In the meantime, the team is going about business as usual, having begun its typical off-season strength and conditioning program. As Gowetski concluded, “Same game, new coach.”




Before submitting a comment, please review our comment policy. Some key points from the policy:

  • No hate speech, profanity, disrespectful or threatening comments.
  • No personal attacks on reporters.
  • Comments must be under 200 words.
  • You are strongly encouraged to use a real name or identifier ("Class of '92").
  • Any comments made with an email address that does not belong to you will get removed.


  1. Paul07 says:

    Bowdoin’s football program is a waste of money and time. We are one of the worst teams in the nation’s weakest league. Bowdoin football is literally the equivalent of the 2017 Cleveland Browns season playing in a league of entirely 2017 Cleveland Browns teams. Good football is never going to happen here. If someone is good at football and has grades sufficient for Bowdoin why would they ever enroll here instead of an Ivy league or literally any other school where they could get a scholarship?

  2. concernedcurrentstudent says:

    And how much was Wells, “having led the team through the longest losing streak in program history of 24 games,” paid during this time?
    Bowdoin pays an exorbitant $82,000/year (https://ope.ed.gov/athletics/#/institution/details) for salaried, full time Men’s head coaches. This is all for our football team to be coached to losses for THREE YEARS STRAIGHT. Meanwhile, hourly employees struggle to put food on the table as the college refuses to even have a conversation about a living wage. Not only are sports siphoning millions of dollars from our institution, they place vast financial value on those that contribute to academic decline (see 2009 report on athletics degrading academic mission), physical injury (https://bowdoinorient.com/2018/10/26/money-cant-fix-everything-even-bowdoin-football/), and institution-sanctioned classism and racism (https://www.theatlantic.com/education/archive/2018/10/college-sports-benefits-white-students/573688/). It’s time to seriously consider how Bowdoin can live up to its values as an academic institution and fix its broken sports systems.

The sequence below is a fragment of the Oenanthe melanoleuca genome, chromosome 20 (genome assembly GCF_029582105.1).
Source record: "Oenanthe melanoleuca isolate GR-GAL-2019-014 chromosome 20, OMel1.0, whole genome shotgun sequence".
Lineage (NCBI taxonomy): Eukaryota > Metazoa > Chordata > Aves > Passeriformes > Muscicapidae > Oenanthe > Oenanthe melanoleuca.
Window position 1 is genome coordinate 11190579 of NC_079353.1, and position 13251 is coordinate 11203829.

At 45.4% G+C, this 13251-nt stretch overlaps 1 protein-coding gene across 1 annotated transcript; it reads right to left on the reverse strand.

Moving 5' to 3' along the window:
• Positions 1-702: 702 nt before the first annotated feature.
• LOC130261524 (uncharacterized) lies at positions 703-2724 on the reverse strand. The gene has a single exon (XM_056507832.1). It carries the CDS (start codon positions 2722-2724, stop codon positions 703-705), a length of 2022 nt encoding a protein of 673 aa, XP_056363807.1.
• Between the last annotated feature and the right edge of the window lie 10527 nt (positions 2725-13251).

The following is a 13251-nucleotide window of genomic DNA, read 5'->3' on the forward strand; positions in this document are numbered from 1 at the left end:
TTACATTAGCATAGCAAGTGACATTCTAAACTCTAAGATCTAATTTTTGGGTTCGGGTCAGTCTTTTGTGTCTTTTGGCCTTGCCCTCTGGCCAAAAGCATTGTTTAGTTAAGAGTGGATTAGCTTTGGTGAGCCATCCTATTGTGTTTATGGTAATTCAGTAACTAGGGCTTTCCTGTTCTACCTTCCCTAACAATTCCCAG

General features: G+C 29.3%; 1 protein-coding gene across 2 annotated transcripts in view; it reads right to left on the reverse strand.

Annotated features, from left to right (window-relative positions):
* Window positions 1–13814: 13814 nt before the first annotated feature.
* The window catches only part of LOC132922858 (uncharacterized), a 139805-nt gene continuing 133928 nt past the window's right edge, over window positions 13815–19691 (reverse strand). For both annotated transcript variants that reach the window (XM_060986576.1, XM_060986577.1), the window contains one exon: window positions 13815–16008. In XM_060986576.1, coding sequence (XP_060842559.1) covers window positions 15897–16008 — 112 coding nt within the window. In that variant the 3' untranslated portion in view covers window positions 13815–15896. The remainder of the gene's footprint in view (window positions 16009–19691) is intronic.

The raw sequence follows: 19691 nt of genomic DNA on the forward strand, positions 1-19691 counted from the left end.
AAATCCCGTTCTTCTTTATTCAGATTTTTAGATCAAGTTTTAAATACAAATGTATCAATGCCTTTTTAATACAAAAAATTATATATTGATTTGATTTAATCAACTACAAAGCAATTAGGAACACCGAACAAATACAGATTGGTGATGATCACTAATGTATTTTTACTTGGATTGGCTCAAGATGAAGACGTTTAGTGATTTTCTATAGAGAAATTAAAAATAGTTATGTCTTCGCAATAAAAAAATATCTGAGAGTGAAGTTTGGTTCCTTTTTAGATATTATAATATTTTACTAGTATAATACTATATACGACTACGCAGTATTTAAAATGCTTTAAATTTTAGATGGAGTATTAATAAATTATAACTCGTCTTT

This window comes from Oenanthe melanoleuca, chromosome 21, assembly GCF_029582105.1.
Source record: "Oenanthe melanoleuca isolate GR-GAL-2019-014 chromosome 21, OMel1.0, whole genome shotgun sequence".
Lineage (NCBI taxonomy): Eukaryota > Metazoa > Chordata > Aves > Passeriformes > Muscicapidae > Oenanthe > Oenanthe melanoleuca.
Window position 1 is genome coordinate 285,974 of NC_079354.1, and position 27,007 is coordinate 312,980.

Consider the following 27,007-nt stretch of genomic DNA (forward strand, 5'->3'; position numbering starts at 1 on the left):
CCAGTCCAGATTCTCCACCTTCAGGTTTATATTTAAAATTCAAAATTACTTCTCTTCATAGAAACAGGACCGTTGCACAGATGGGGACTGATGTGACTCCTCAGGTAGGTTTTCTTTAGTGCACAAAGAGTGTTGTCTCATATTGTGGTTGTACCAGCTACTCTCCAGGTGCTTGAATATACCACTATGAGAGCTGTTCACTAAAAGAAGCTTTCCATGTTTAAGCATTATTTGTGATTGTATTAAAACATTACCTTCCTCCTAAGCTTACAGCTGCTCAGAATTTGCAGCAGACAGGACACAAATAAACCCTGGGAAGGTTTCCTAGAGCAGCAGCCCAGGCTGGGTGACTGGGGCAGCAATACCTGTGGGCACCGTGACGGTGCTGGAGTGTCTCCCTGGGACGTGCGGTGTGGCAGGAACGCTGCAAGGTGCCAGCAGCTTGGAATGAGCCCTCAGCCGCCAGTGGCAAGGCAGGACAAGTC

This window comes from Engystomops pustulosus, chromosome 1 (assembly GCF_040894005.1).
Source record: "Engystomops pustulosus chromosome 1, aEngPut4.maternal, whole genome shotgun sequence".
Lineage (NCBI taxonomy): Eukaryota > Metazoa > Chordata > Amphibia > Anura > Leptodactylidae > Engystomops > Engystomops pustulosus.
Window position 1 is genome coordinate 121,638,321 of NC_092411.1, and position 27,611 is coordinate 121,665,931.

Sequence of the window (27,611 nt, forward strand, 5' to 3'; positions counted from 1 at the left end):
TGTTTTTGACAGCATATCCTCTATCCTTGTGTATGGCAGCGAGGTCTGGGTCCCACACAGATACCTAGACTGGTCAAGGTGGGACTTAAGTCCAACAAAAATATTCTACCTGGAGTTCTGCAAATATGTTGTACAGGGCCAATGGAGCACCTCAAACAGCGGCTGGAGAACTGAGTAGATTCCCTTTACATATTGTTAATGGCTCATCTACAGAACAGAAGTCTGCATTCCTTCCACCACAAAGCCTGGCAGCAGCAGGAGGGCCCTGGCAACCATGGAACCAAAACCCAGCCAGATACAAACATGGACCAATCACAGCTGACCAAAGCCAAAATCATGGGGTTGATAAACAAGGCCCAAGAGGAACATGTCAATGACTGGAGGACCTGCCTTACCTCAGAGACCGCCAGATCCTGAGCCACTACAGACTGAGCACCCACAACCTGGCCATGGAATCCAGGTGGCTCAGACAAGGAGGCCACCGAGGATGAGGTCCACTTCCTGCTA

3. Camillus says:

    I have been reading the articles and responses about Bowdoin Football for the past year, and, in general, I believe they are both harsh and inconsistent with the wonderfully inclusive culture of Bowdoin College. There are a number of extremely intelligent individuals on the football team who both value the Bowdoin culture and enjoy the competition and comraderie that comes from playing football. Why is playing football as an extracurricular activity any different from playing an instrument or acting or any activity that brings diversity and a sense of community to the school? Nobody is forcing the boys to do it, they do it because they loved the school and the sport and the friends and connections they will have for life. There are no athletic scholarships taking money away from other who want to come to Bowdoin to learn. The boys don’t enjoy losing and want to win for their school and their friends and the community. How wonderful was it when the student body rushed the field against Bates? No coach is making Nick Saban dollars. The school has made an amazing investment and has money to invest elsewhere as well. Let’s get behind our fellow Polar Bears!

Leave a Reply

Any comments that do not follow the policy will not be published.

0/200 words